The premiere, of the four available episodes, is the weakest (while being reasonably okay), also in part because of how the opening stretch especially borders on caricaturish in re-introducing us to Ted, his boss Rebecca (Hannah Waddingham), her close confidant Keeley (Juno Temple), and others. Arguably, the writing staff knows some of the stereotypes are easy to spot, as when Ted enters Rebecca's office for the first time in the season and she notes that he failed to provide "a rhyming salutation." (In a critical scene late in the premiere, too, Ted refers to himself as "Ned Flanders doing cosplay as Ned Flanders.") As is the case with another Bill Lawrence-produced dramedy on Apple TV+, the new series "Shrinking," "Ted Lasso" is often at its strongest when it becomes a hangout show. There are a number of plot throughlines introduced in the opening episodes (including the presence of a mega-superstar who's going to upend the Premier League no matter which team he signs with), but it's best to let the burgeoning ensemble bounce off each other.

While Sudeikis, Hunt, Lawrence, and the rest of the writers clearly adore so many of their characters, they aren't willing to keep things short. Of the first four episodes, the premiere is the shortest and clocks in at 42 minutes, while the fourth is 50 minutes long. (At one point, Lasso says that clarity, more than brevity, may be the soul of wit. Brevity is valuable too.) Of the many subplots, the least fully formed features Keeley and her fledgling PR firm; though its presence may become more important throughout the season, dedicating this much time upfront just stretches episode lengths out too much. Keeley seems intrigued by the possibility of re-kindling a friendship, if nothing else, with her ex Jamie Tartt (Phil Dunster), but Jamie's growth (hinted at as he tries to retrain himself with Roy Kent's assistance) is more compelling if only because it feels more directly related to the matters at hand.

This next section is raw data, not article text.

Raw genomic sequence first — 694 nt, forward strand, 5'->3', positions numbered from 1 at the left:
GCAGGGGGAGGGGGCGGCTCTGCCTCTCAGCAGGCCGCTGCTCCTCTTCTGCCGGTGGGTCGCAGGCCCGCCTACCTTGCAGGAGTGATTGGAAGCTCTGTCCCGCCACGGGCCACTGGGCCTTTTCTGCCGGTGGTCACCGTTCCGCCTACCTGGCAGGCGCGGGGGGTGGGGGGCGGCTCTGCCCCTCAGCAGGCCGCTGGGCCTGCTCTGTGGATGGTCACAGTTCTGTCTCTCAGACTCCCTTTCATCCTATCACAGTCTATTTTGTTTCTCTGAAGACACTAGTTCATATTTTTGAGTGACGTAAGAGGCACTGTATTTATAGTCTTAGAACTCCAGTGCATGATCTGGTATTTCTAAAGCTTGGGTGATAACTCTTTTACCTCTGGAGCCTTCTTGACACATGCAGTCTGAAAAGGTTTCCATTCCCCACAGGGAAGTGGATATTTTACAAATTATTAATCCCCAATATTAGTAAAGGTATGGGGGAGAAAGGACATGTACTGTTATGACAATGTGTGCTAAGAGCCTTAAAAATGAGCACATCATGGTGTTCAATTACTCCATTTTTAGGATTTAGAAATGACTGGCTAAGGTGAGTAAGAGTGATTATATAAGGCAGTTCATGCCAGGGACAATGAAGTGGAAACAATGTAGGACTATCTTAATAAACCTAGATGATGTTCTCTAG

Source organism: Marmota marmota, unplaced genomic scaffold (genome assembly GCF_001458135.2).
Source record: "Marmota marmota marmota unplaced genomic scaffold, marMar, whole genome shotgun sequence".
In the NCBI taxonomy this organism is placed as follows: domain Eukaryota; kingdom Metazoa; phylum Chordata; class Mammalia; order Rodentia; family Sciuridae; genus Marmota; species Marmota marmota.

The over-length of the new "Ted Lasso" episodes is hinted at, somewhat, in the opening credits. The actual footage in the opening credits remains the same, as we see Ted in a football stadium, with the seats around him changing color to form his name/the show's title. But the sheer amount of performers listed among the regular cast is particularly massive. It's not that there are too many new characters, but the writing staff is trying to expand beyond the core of Ted, Rebecca, Roy, Jamie, Nate, and Keeley, to other members of the AFC Richmond squad, such as Colin (Billy Harris) and Isaac (Kola Bokinni), as well as the ever-dogged journalist Trent Crimm (James Lance), who manages to get involved in the team's season despite having been fired from his former publication.

Bubbling under the surface remains the emotional flaws behind characters like Ted and Nate. And Ted, whose personal issues were mined more heavily in the past season thanks to a sports psychiatrist (Sarah Niles), now has to grapple with more changes back home with his ex-wife and son. (Niles makes a couple of brief appearances, but is no longer among the regular cast.) There is still plenty happening in "Ted Lasso," with the third season largely focused around whether or not Richmond can finally, as Ted once told Rebecca, "win the whole f**ing thing." With the aforementioned "Shrinking," it's at least logical to understand why a show may have a problem identifying its strengths and weaknesses right out of the gate. "Ted Lasso" still has the ability to be extremely funny, and to hit some surprisingly effective emotional highs. But a chunk of the new season feels like the show is figuring itself out, which is a somewhat baffling feeling for viewers of a show that's been so unassailably strong in previous years.

"Ted Lasso" season 3 premieres March 15, 2023 on Apple TV+.